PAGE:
Wesley Bros: A cartoonist’s journey to ordination


Click image to expand…

From my sketchbook on the night of my ordination. I thought I’d butcher Methodist history a little. After the American Revolution, the American Methodists were left without clergy. After the Church of England refused to ordain clergy at Wesley’s request, John felt backed in a corner and promoted his 2nd in command (Thomas Coke, an Anglican elder) to Bishop and sent him to America to ordain him some Methodists. John also speed-ordained two of his lay-preachers, Whatcoat and Vassey. All of this seriously aggrieved Charles Wesley, who staunchly held that “ordination means separation.” Charles wrote this poem about John’s deed:
“So easily are Bishops made
By man’s or woman’s whims
Wesley his hands on Coke has laid
But who laid hands on him?”
I think we can also put “apostolic succession” in quotation marks while we’re at it.

Charlie Baber

Rev. Charlie Baber is author and illustrator of the weekly web comic: Wesley Bros. When he isn’t finding new ways to mash-up church history with modern culture, he has actual responsibilities as a Deacon serving at Highland UMC in Raleigh, NC. Check out Charlie’s site at www.wesleybros.com.

Leave a Reply

The United Methodist Reporter wants to encourage lively conversation about The United Methodist Church and our articles in the belief that Christian conversation (what Wesley would call conferencing) is a means of grace. While we support passionate debate, we cannot allow language that demeans or demonizes others, and we reserve the right to delete any comment we believe to be harmful or inappropriate. We encourage all to remember that we are all broken and in need of Christ's grace, and that we all see through the glass darkly until that time we when reach full perfection in love. May your speech here be tempered with love, and reflection of the fruits of love, joy, peace, patience, kindness, goodness, faithfulness, gentleness, and self-control. After all, "There is no law against things like this." (Galatians 5:22-23)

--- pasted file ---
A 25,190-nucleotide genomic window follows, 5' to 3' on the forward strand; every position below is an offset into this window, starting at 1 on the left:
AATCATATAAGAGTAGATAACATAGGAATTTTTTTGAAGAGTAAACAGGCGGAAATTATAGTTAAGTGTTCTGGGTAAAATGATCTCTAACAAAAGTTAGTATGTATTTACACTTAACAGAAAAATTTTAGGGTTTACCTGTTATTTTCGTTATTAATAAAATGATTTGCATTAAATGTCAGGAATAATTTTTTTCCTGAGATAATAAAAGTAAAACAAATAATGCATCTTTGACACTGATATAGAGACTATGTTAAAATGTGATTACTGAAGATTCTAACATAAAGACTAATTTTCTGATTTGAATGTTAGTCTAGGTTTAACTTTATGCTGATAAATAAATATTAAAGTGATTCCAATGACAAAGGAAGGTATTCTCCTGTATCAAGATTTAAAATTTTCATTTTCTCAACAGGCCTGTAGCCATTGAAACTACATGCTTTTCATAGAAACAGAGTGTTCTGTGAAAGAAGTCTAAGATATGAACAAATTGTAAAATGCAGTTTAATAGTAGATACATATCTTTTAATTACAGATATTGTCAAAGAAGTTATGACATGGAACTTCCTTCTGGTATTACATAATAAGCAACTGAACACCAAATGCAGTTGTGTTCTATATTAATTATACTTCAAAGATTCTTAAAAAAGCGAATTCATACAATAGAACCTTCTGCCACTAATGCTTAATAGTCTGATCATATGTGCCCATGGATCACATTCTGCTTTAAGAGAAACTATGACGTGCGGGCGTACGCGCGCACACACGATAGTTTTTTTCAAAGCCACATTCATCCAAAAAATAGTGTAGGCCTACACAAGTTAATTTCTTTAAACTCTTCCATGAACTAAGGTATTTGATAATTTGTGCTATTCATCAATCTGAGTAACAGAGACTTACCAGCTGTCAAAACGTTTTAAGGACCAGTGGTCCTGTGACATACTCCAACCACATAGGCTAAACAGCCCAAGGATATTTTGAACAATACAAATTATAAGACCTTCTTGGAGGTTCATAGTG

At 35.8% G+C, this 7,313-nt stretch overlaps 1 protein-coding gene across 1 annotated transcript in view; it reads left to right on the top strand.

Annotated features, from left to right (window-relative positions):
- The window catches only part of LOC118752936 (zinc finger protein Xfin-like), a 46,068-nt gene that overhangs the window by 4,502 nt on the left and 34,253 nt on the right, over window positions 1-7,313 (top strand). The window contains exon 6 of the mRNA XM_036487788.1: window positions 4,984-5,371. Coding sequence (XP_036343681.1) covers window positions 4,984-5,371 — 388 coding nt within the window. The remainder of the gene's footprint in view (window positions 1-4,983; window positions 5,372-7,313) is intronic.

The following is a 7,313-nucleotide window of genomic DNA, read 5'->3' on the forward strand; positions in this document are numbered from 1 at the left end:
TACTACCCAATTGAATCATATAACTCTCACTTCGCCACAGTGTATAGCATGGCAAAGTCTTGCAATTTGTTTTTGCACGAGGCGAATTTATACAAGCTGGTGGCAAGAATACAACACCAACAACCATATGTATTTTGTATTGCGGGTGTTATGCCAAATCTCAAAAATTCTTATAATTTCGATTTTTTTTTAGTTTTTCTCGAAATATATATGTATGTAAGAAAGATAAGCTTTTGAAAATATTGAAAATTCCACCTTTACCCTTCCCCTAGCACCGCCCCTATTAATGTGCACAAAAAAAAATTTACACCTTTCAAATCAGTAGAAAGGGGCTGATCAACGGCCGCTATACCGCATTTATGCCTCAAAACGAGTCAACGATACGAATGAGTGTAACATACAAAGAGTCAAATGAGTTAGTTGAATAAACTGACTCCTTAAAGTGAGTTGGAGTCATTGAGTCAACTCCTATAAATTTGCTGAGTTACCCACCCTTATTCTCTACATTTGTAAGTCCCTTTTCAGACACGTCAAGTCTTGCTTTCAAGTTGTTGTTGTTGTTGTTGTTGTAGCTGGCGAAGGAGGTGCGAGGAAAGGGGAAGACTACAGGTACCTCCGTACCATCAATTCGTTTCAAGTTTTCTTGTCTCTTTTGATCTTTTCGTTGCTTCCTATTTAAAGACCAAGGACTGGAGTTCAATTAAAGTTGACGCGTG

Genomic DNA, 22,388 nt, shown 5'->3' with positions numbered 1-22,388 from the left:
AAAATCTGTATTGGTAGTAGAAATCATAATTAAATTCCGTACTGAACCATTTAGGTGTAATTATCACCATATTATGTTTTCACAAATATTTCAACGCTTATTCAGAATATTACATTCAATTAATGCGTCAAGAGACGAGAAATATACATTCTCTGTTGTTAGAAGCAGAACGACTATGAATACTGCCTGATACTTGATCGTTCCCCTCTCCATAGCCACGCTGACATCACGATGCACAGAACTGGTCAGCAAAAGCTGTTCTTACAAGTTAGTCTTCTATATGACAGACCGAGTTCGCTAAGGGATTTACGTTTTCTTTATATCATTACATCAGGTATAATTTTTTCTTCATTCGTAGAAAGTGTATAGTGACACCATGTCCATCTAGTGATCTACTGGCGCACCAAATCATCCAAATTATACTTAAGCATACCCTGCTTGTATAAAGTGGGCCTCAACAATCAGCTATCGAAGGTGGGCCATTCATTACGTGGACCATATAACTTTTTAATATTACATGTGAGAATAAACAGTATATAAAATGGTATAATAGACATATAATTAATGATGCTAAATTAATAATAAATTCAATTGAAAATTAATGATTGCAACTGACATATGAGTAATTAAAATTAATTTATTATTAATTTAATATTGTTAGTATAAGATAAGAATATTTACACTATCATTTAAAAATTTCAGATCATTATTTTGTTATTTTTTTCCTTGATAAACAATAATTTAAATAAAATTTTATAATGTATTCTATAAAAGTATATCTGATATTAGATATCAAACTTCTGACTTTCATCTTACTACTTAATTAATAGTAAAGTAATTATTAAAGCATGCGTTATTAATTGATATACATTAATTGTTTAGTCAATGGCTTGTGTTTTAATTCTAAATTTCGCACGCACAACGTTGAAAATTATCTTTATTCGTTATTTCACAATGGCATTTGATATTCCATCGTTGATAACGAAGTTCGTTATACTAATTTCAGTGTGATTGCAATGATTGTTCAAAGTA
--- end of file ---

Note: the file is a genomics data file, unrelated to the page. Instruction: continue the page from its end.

1 Comment threads
2 Thread replies
Most reacted comment
Hottest comment thread
3 Comment authors
Brent WhitePreachermanRev. Dr. Jaime Potter Alvarez Recent comment authors
newest oldest most voted
Notify of
Rev. Dr. Jaime Potter Alvarez

I am wrestling with two question as the fierce struggle over homosexuality rages. First, the question of Covenant: I am in Covenant with the church that educated, ordained and appointed me to serve communities in various places. Do I have the right to break Covenant because I disagree with a part of the Covenant? I took my promises seriously when Bishop Nichols laid his hands on my head. How can I turn my back on those vows? Second, the question of degrees of sin: I don’t think I can wiggle my way out of seeing that Paul condemned homosexuality. The… Read more »


First of all ,the sin of homosexuality should be seen as living in Sin or choosing to live in a sinful lifestyle. if one commits the act of murder he/she can repent and no longer lives in the murderous lifestyle. hit one commits a homosexual sex act he/she can repent and not continue in that lifestyle. Secondly, homosexuality is not being attacked, but should be perceived as Christians standing up for the truth in God’s word and what is right in the eyes of God. people who descend homosexuality as normal is the only group seeking justification for sinful living.… Read more »

Brent White

I agree, Preacherman. To Rev. Alvarez’s point, the issue at stake is, first, whether or not homosexual behavior is a sin. Even your struggle (“Haven’t we all sinned, and why don’t they take away our credentials?”) concedes the point that homosexual behavior is sin. But people on the pro-gay side say it’s not… and they go further to say, usually, that the Bible has nothing to say about the issue, or, if it does, it’s hopelessly relative to time and place, etc. I disagree that “all sins are equal,” so the gluttony example isn’t on point. Who would say, for… Read more »

%d bloggers like this: